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It’s easy to let free work and unbilled hours creep in to a relationship with a client. Sure, a potential client could just come straight out and ask you for a free article or some free development code to “prove” you’re up to the job. I’ve talked about how I handle that. Here though, I’m talking about the more subtle ways we can end up working for free:
- Phone calls that turn into a free consulting and brainstorming sessions.
- Back and forth email communication
- Delivering the work to the client
- Management and billing
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With a defined sales progress, it’s not too hard to avoid working for free before closing the sale. What happens once our lead has become a client?
Let’s give an example of a freelance writer on $40/hr. The freelancer has agreed with the client that a given article is going to take 3 hours to research and write. Great – that’s $120.
Now lets look at what actually happens:
- Communicate back and forth with client discussing ideas and topics (30 minutes)
- Research and write article (3 hours)
- Client asks for “a couple of quick things”:
- Find a few free images (15 minutes)
- Upload the articles to WordPress, with tags and categories applied (10 minutes)
- Format the article so it appears in line with the other blog articles (25 minutes)
- Link out to other articles on the client’s blog (10 minutes)
- Generating invoice, chasing payment, confirming payment (15 minutes)
Should the short amount of time to handle billing of the project be attributed to the client? No, not really. Factor it in to your hourly rate. So setting that aside, the total time handling the project has been 4 hours and 30 minutes. Our hourly rate has just dropped from $40 to $26.50!
By understanding the client’s needs in advance, it’s relatively easy to avoid this type of thing from happening.
Anticipate Your Client’s Needs
Client wants a writer for a well researched article. Chances are, it’s not for the client’s amusement – there’s a very specific reason that he needs the article done. It might be for publication in a magazine or journal, as a guest post on an industry website, or a blog post on the client’s own site. There’s one way to find out – ask!
Client: Can you do a detailed article on “The 15 Best Cat Toys?”
Freelancer: Sure. What’s it for? I ask so that I know how best to format and deliver it.
Client: It’s going up as a guest post on www.weloveourcats.com
Next step; anticipate what the client might beyond what he’s asked for. Give him that suggestion.
Freelancer: OK. It’s going to take me 3 hours to deliver a well researched 1,000 word article. If you want, I can handle the entire process from writing to publishing the finished article. I can find 3 free images, format the article in line with the blog’s styling, upload it, and add the relevant tags and categories. That’s going to add an extra hour.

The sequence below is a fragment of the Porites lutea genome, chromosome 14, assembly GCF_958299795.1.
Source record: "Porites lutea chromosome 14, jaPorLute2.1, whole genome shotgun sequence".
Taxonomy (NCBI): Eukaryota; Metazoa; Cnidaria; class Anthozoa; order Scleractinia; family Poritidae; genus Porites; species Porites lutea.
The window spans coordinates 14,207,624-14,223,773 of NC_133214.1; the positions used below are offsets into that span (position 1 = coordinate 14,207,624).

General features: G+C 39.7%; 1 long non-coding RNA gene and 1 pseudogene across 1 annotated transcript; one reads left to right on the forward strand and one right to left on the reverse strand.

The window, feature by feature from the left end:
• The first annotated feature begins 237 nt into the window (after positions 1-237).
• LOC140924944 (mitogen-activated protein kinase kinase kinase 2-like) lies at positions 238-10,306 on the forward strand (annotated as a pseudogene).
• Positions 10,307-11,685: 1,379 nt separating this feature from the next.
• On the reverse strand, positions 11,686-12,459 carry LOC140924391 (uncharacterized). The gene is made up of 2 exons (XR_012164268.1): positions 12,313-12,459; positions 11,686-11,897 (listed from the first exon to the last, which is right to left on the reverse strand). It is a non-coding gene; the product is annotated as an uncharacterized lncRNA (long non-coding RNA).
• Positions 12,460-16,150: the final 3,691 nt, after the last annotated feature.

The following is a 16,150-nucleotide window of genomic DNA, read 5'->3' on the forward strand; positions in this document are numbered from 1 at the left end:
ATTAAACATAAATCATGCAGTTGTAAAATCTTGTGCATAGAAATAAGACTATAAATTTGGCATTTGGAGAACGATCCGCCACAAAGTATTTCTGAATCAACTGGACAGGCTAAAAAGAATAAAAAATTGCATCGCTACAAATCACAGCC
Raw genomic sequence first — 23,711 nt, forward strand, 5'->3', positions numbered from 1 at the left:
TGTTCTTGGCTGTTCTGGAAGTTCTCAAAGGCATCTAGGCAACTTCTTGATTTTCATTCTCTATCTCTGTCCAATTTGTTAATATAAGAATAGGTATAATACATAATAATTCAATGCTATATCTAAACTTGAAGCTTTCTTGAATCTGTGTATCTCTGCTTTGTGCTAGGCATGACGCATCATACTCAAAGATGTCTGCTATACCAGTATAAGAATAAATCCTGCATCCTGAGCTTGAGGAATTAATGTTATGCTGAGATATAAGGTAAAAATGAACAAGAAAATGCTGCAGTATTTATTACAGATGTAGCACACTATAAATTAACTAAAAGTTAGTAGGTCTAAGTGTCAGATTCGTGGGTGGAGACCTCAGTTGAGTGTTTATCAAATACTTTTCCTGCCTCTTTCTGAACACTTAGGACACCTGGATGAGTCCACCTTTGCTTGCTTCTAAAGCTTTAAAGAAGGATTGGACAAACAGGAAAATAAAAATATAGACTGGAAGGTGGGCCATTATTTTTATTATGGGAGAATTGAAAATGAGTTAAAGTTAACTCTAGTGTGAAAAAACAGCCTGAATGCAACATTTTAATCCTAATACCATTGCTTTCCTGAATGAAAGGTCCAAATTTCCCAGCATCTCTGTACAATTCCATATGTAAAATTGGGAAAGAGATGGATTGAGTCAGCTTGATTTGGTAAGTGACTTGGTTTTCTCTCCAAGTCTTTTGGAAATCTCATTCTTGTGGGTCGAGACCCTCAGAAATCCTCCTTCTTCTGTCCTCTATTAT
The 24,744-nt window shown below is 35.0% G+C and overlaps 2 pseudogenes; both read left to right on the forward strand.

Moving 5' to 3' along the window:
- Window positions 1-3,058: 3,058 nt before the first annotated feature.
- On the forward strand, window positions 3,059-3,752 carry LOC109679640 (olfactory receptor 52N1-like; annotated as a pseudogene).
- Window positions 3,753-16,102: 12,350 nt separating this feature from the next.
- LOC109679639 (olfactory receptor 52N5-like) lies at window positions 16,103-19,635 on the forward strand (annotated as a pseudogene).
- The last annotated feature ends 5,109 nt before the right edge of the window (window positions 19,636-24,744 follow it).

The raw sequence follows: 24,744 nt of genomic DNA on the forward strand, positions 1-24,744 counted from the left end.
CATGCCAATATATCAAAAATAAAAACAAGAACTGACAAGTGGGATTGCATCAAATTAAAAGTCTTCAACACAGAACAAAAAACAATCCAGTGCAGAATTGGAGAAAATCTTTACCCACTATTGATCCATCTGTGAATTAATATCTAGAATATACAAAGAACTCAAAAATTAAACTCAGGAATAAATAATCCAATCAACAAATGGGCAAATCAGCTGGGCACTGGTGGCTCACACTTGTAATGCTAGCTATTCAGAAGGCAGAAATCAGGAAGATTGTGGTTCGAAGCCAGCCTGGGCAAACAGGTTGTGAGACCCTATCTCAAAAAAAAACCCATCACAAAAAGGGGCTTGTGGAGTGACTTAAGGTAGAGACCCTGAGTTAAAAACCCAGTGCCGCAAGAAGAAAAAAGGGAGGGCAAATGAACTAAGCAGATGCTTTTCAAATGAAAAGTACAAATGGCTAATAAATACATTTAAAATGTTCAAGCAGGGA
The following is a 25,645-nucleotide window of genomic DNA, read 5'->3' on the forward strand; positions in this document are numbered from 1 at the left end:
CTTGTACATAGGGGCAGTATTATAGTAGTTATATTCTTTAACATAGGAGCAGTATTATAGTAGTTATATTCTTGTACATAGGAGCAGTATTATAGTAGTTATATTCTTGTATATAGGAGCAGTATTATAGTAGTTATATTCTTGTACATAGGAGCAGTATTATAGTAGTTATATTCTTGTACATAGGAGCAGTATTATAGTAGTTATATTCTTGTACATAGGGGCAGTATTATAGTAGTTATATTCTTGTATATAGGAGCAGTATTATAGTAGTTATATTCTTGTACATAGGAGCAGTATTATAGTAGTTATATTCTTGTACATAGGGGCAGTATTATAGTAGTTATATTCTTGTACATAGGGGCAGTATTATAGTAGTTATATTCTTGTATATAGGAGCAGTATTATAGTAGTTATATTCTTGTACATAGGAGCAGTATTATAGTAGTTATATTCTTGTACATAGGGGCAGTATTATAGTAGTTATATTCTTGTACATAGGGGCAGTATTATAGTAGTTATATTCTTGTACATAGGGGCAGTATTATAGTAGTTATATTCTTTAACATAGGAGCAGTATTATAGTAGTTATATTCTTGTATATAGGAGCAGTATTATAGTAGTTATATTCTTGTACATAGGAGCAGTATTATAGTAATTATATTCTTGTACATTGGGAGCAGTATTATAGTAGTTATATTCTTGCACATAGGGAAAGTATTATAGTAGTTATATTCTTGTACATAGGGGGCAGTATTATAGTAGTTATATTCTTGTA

If the extra suggestion is something that the client actually needs, and the time/cost quoted is reasonable – 99% chance he’ll say yes. On the other hand, if he declines, he knows that you won’t be doing it for free.
It comes down (as usual) to providing value to a client. When a client asks me for a website security test, I already know that they’re not going to get any value from me just performing the test. The value comes from the client understanding and taking action on the results of the test. So, as part of the quote, I include up to an hour of consulting after the report is delivered. That way, the client doesn’t get the report and then get faced with another bill if he wants to discuss it, i.e. actually take value from it.
Unbilled Phone Calls and Emails
The lines can sometimes get blurry with billing for calls and emails. It really comes down to the type of relationship you have with the client and the type of project you’re working on.
Generally, if a client is phoning or emailing me to give me work (i.e. a sales call), I won’t bill him for the privilege! If he wants to discuss the project, talk about strategies and finer details, or needs help writing a specification, then it’s a consulting call and it’s chargeable.
Same with emails – if we’re agreeing a project, it’s not chargeable. If it’s a quick question, I also won’t charge. I don’t want the client to think that every single interaction with me is going to cost him. If the client has a problem though and we’re communicating to find a solution and provide that value, then that should be chargeable.
Management & Billing
On the whole, management and billing is not chargeable. Freelancers get paid higher rates per hour than a salaried employee for 3 reasons:
- They’re running their own business, use their own equipment and have their own expenses.
- They don’t have any employee benefits or employee protection.
- The work can be casual or sporadic and there can be little to no guarantee of future projects.
Although that’s the reality of freelancing, it’s still possible to mitigate those risks to some extent. Optimizing any repetitive business processes cuts down on management time.
- Anticipate the client’s needs and offer a solution before hand
- Bill for consulting calls (you’re not a free advisor)
- Don’t bill for sales calls (it’s just greedy)
- Don’t bill for managing your own business (you can’t – it’s your own overhead)